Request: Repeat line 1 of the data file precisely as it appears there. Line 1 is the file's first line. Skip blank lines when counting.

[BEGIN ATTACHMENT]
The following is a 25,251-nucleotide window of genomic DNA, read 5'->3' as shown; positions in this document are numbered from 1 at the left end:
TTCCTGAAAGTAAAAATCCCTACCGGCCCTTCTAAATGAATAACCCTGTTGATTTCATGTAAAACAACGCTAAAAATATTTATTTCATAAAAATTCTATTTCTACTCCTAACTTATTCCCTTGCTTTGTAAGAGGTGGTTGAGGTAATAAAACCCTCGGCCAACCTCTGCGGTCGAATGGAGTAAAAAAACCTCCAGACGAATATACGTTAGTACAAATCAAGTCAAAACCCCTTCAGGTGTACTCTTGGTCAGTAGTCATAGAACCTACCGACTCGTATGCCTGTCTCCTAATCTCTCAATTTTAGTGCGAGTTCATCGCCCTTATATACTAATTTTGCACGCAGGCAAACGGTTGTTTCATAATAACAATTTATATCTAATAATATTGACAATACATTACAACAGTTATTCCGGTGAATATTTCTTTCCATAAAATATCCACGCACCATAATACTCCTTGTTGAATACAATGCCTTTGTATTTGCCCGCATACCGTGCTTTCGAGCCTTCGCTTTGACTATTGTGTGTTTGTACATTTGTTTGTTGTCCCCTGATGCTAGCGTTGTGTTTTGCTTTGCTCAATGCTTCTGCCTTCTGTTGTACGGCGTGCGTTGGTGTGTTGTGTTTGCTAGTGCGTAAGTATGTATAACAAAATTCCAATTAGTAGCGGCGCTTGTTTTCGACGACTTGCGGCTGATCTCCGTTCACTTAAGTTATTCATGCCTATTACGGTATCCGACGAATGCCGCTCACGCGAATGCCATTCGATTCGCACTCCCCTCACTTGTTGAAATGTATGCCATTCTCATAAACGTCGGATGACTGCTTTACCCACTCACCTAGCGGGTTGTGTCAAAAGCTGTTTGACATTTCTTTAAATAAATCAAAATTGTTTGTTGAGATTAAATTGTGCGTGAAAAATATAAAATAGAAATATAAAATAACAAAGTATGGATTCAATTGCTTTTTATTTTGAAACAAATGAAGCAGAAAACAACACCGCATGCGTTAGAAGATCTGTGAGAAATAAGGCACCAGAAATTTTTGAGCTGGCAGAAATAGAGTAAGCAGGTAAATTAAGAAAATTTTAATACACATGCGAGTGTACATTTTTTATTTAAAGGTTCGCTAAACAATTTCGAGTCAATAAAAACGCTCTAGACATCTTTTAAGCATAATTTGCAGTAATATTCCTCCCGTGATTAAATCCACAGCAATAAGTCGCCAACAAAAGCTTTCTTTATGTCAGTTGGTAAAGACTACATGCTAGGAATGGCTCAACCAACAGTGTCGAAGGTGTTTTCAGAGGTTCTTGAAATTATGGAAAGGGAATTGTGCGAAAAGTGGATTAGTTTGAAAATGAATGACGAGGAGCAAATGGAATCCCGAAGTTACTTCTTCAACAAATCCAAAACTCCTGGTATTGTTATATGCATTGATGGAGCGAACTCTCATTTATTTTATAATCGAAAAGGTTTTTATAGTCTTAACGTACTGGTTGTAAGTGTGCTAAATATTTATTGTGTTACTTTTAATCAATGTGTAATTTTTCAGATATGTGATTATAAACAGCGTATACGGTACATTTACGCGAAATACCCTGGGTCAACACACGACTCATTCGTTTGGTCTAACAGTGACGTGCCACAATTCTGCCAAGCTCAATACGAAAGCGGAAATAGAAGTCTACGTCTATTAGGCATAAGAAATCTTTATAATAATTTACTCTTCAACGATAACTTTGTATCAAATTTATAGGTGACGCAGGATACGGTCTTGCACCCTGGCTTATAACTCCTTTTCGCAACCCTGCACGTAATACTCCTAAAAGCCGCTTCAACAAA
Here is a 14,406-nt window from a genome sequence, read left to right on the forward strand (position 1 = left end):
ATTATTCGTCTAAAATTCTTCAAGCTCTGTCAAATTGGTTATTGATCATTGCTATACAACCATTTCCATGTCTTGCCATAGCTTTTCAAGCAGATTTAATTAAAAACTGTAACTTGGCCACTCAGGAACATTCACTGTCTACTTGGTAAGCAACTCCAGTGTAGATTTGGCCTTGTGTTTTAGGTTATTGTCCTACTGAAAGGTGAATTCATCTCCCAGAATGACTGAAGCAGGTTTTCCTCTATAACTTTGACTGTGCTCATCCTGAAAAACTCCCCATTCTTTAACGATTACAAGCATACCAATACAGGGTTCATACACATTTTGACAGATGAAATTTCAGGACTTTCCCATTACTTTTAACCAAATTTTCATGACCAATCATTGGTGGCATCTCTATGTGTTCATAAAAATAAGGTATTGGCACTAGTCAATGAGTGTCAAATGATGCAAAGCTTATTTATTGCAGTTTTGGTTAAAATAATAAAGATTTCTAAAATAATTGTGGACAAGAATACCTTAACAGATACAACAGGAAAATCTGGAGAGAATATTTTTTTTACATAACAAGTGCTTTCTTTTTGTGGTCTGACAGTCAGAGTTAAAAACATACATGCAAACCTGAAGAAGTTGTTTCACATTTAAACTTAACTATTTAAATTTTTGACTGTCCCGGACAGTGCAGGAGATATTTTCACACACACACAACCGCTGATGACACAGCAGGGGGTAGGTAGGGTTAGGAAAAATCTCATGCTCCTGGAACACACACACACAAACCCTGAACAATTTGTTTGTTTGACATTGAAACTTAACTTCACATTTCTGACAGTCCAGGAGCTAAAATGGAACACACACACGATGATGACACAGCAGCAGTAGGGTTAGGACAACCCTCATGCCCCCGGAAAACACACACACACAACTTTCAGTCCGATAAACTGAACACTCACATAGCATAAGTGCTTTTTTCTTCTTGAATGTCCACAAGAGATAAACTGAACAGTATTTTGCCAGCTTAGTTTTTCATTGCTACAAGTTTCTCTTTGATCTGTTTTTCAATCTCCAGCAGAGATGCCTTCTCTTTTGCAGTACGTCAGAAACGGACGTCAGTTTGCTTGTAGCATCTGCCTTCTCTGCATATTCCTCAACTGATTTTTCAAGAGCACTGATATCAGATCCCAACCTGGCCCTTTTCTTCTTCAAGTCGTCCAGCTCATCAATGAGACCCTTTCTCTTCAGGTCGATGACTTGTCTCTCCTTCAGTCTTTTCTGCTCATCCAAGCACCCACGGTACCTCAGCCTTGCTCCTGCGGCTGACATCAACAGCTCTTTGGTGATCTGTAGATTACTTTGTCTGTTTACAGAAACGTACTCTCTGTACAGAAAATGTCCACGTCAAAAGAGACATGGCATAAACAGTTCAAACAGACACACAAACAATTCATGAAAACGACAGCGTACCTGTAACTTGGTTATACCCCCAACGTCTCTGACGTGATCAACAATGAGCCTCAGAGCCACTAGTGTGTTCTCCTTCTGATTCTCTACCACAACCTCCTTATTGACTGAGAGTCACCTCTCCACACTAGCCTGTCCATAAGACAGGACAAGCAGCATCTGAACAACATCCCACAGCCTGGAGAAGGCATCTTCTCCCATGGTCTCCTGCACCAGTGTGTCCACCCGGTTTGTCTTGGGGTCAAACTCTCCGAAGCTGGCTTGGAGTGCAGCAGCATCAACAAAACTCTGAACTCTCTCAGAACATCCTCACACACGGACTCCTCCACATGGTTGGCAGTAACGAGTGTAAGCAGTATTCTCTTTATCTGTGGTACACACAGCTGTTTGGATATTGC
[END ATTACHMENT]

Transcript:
The following is a 25,251-nucleotide window of genomic DNA, read 5'->3' as shown; positions in this document are numbered from 1 at the left end: